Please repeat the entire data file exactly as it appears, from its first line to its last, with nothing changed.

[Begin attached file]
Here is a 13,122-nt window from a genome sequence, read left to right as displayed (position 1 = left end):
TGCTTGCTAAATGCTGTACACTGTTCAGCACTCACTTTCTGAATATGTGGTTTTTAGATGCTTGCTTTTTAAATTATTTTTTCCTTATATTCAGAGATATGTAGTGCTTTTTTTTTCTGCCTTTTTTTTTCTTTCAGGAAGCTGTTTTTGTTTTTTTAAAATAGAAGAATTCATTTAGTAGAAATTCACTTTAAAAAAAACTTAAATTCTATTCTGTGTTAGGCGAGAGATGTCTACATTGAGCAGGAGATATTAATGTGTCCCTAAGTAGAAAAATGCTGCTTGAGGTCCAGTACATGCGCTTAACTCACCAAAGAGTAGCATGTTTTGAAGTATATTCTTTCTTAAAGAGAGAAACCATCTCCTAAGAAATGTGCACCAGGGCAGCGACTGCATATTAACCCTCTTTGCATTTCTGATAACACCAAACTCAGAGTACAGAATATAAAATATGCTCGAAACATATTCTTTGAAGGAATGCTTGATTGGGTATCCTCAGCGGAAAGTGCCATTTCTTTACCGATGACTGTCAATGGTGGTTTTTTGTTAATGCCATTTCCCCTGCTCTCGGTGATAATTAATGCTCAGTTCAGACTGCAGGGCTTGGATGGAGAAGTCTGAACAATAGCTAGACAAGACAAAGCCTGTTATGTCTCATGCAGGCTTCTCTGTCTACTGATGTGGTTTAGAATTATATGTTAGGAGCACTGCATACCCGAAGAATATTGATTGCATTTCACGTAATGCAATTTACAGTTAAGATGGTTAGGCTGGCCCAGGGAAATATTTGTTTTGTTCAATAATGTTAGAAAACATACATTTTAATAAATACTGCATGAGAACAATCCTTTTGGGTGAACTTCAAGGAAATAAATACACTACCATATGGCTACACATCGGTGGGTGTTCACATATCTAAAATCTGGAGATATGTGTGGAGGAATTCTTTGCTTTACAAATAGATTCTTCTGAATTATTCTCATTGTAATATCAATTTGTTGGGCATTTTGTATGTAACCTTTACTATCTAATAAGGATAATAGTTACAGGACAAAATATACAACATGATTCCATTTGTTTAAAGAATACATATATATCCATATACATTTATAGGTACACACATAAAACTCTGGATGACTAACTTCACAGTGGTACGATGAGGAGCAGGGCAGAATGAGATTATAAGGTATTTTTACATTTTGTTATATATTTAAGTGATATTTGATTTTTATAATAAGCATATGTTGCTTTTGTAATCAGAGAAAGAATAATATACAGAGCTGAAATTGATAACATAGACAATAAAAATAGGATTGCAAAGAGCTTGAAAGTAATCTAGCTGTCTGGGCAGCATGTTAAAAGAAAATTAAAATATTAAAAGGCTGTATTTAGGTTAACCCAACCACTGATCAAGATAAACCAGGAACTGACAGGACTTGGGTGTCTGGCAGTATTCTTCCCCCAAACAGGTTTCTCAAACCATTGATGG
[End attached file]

Here is a 13,122-nt window from a genome sequence, read left to right as displayed (position 1 = left end):
TGCTTGCTAAATGCTGTACACTGTTCAGCACTCACTTTCTGAATATGTGGTTTTTAGATGCTTGCTTTTTAAATTATTTTTTCCTTATATTCAGAGATATGTAGTGCTTTTTTTTTCTGCCTTTTTTTTTCTTTCAGGAAGCTGTTTTTGTTTTTTTAAAATAGAAGAATTCATTTAGTAGAAATTCACTTTAAAAAAAACTTAAATTCTATTCTGTGTTAGGCGAGAGATGTCTACATTGAGCAGGAGATATTAATGTGTCCCTAAGTAGAAAAATGCTGCTTGAGGTCCAGTACATGCGCTTAACTCACCAAAGAGTAGCATGTTTTGAAGTATATTCTTTCTTAAAGAGAGAAACCATCTCCTAAGAAATGTGCACCAGGGCAGCGACTGCATATTAACCCTCTTTGCATTTCTGATAACACCAAACTCAGAGTACAGAATATAAAATATGCTCGAAACATATTCTTTGAAGGAATGCTTGATTGGGTATCCTCAGCGGAAAGTGCCATTTCTTTACCGATGACTGTCAATGGTGGTTTTTTGTTAATGCCATTTCCCCTGCTCTCGGTGATAATTAATGCTCAGTTCAGACTGCAGGGCTTGGATGGAGAAGTCTGAACAATAGCTAGACAAGACAAAGCCTGTTATGTCTCATGCAGGCTTCTCTGTCTACTGATGTGGTTTAGAATTATATGTTAGGAGCACTGCATACCCGAAGAATATTGATTGCATTTCACGTAATGCAATTTACAGTTAAGATGGTTAGGCTGGCCCAGGGAAATATTTGTTTTGTTCAATAATGTTAGAAAACATACATTTTAATAAATACTGCATGAGAACAATCCTTTTGGGTGAACTTCAAGGAAATAAATACACTACCATATGGCTACACATCGGTGGGTGTTCACATATCTAAAATCTGGAGATATGTGTGGAGGAATTCTTTGCTTTACAAATAGATTCTTCTGAATTATTCTCATTGTAATATCAATTTGTTGGGCATTTTGTATGTAACCTTTACTATCTAATAAGGATAATAGTTACAGGACAAAATATACAACATGATTCCATTTGTTTAAAGAATACATATATATCCATATACATTTATAGGTACACACATAAAACTCTGGATGACTAACTTCACAGTGGTACGATGAGGAGCAGGGCAGAATGAGATTATAAGGTATTTTTACATTTTGTTATATATTTAAGTGATATTTGATTTTTATAATAAGCATATGTTGCTTTTGTAATCAGAGAAAGAATAATATACAGAGCTGAAATTGATAACATAGACAATAAAAATAGGATTGCAAAGAGCTTGAAAGTAATCTAGCTGTCTGGGCAGCATGTTAAAAGAAAATTAAAATATTAAAAGGCTGTATTTAGGTTAACCCAACCACTGATCAAGATAAACCAGGAACTGACAGGACTTGGGTGTCTGGCAGTATTCTTCCCCCAAACAGGTTTCTCAAACCATTGATGG